We protested against the chairman of our church council. He didn’t respond, didn’t seem to care (his son (who had been put on the council without even being voted on by us) actually sent one of the church members an abusive email using most un-Christian terms. Our protests got louder and louder. Did they not realise that this was OUR church, not theirs? I mean, obviously we were happy to take their money – when we thought it WAS their money, but we’d found out that it wasn’t their money at all! They had to go. If our church was to have any respect in the Christian community they had to go. Simple as that. Even the banks wanted them gone – the same banks that had loaned them the money in the first place.
They didn’t want to go, though. They talked about the ‘massive investment’ they had made, how they felt that everyone was conspiring against them, that they were going to turn things around they just needed a bit more time. But we didn’t want to give them more time. We wanted them out. And we got our way. A new Chairperson has been found. He’s actually from the same place as the old chairperson but is making the right noises (in that he isn’t making too many noises at all – no promises)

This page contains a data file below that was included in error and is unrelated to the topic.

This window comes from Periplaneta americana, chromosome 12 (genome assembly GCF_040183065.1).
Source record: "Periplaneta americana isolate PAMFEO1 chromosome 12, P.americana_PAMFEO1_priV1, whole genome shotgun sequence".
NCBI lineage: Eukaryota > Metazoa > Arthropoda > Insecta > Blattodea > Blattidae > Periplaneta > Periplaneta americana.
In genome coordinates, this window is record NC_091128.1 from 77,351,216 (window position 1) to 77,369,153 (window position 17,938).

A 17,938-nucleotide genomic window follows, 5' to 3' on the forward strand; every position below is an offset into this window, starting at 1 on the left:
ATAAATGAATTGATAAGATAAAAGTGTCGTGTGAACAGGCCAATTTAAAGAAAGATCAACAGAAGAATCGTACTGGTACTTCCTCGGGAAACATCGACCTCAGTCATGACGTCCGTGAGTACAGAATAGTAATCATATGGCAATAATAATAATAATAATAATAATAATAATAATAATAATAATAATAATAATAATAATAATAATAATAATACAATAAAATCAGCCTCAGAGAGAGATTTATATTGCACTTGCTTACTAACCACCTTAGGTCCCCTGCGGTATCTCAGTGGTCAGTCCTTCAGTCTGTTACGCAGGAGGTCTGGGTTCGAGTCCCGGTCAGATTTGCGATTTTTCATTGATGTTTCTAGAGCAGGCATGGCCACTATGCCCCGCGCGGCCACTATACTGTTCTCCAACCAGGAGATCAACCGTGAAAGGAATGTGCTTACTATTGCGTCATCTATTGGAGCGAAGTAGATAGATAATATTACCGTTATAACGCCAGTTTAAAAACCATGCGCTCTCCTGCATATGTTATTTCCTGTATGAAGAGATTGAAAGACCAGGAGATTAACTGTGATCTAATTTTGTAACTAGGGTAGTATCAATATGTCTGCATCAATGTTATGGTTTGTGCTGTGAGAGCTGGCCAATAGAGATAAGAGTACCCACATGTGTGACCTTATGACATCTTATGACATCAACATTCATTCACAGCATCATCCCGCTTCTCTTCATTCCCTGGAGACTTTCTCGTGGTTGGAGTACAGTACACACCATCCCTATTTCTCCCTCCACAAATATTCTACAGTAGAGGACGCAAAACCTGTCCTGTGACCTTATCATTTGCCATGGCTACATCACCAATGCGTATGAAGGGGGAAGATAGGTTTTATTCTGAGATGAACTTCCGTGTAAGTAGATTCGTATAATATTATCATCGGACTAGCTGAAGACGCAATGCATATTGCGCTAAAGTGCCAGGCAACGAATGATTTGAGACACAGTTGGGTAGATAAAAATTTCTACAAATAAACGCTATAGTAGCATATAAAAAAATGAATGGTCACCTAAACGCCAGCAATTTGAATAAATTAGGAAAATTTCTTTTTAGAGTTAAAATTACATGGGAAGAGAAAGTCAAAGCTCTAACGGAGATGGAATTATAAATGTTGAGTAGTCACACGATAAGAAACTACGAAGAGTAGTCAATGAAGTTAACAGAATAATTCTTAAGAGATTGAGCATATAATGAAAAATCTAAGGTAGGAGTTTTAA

The trouble is that we still have the new minister. Is he going to be able to change things sufficiently in our church that other churches will start to respect us again? And what if he can’t? What do we do then?
Nothing would make me happier than seeing my church revitalised, rejuvenated and re-invigorated. I honestly believe that I have done everything I can to support the worship planners, I have done for years. But, most of all, I hope that I can regain the feeling that this church is MY church. THAT is what would make me happiest, and proudest, of all.
My name is Leo Roberts, and I worship at Liverpool FC.